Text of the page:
Objection 1: It would seem that one ought not to be bound by vow to enter religion. For in making his profession a man is bound by the religious vow. Now before profession a year of probation is allowed, according to the rule of the Blessed Benedict (lviii) and according to the decree of Innocent IV [*Sext. Decret., cap. Non solum., de Regular. et Transeunt, ad Relig.] who moreover forbade anyone to be bound to the religious life by profession before completing the year of probation. Therefore it would seem that much less ought anyone while yet in the world to be bound by vow to enter religion.
Objection 2: Further, Gregory says (Regist. xi, Ep.15): Jews |should be persuaded to be converted, not by compulsion but of their own free will| (Dist. xlv, can. De Judaeis). Now one is compelled to fulfil what one has vowed. Therefore no one should be bound by vow to enter religion.
Objection 3: Further, no one should give another an occasion of falling; wherefore it is written (Ex.21:33,34): |If a man open a pit . . . and an ox or an ass fall into it, the owner of the pit shall pay the price of the beasts.| Now through being bound by vow to enter religion it often happens that people fall into despair and various sins. Therefore it would seem that one ought not to be bound by vow to enter religion.
On the contrary, It is written, (Ps.75:12): |Vow ye, and pay to the Lord your God|; and a gloss of Augustine says that |some vows concern the individual, such as vows of chastity, virginity, and the like.| Consequently Holy Scripture invites us to vow these things. But Holy Scripture invites us only to that which is better. Therefore it is better to bind oneself by vow to enter religion.
I answer that, As stated above (Q, A), when we were treating of vows, one and the same work done in fulfilment of a vow is more praiseworthy than if it be done apart from a vow, both because to vow is an act of religion, which has a certain pre-eminence among the virtues, and because a vow strengthens a man's will to do good; and just as a sin is more grievous through proceeding from a will obstinate in evil, so a good work is the more praiseworthy through proceeding from a will confirmed in good by means of a vow. Therefore it is in itself praiseworthy to bind oneself by vow to enter religion.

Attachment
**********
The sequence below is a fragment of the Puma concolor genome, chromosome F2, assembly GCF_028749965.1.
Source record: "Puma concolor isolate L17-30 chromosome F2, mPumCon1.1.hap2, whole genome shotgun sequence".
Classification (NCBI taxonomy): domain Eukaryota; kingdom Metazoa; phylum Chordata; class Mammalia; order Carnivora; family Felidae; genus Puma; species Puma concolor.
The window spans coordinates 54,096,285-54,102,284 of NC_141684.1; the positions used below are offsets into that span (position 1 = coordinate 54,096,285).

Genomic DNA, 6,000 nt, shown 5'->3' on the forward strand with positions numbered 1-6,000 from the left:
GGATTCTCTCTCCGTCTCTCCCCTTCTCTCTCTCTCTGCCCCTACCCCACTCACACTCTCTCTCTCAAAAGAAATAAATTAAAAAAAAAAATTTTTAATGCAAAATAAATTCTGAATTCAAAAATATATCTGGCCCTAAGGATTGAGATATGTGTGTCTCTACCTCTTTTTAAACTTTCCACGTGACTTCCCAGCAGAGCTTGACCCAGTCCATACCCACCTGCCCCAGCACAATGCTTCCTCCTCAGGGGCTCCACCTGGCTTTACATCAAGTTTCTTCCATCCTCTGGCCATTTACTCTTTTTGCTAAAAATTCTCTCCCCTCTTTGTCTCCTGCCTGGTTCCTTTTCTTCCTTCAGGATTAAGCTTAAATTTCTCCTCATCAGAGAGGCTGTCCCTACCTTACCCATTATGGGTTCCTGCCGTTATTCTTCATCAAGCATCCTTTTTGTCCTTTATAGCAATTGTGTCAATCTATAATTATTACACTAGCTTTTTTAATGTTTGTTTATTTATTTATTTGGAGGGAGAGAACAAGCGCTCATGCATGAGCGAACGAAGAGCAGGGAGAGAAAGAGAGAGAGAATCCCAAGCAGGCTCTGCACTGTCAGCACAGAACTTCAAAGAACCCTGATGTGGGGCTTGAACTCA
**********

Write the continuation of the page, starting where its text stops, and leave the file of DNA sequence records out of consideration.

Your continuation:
Reply to Objection 1: The religious vow is twofold. One is the solemn vow which makes a man a monk or a brother in some other religious order. This is called the profession, and such a vow should be preceded by a year's probation, as the objection proves. The other is the simple vow which does not make a man a monk or a religious, but only binds him to enter religion, and such a vow need not be preceded by a year's probation.
Reply to Objection 2: The words quoted from Gregory must be understood as referring to absolute violence. But the compulsion arising from the obligation of a vow is not absolute necessity, but a necessity of end, because after such a vow one cannot attain to the end of salvation unless one fulfil that vow. Such a necessity is not to be avoided; indeed, as Augustine says (Ep. cxxvii ad Armentar. et Paulin.), |happy is the necessity that compels us to better things.|
Reply to Objection 3: The vow to enter religion is a strengthening of the will for better things, and consequently, considered in itself, instead of giving a man an occasion of falling, withdraws him from it. But if one who breaks a vow falls more grievously, this does not derogate from the goodness of the vow, as neither does it derogate from the goodness of Baptism that some sin more grievously after being baptized.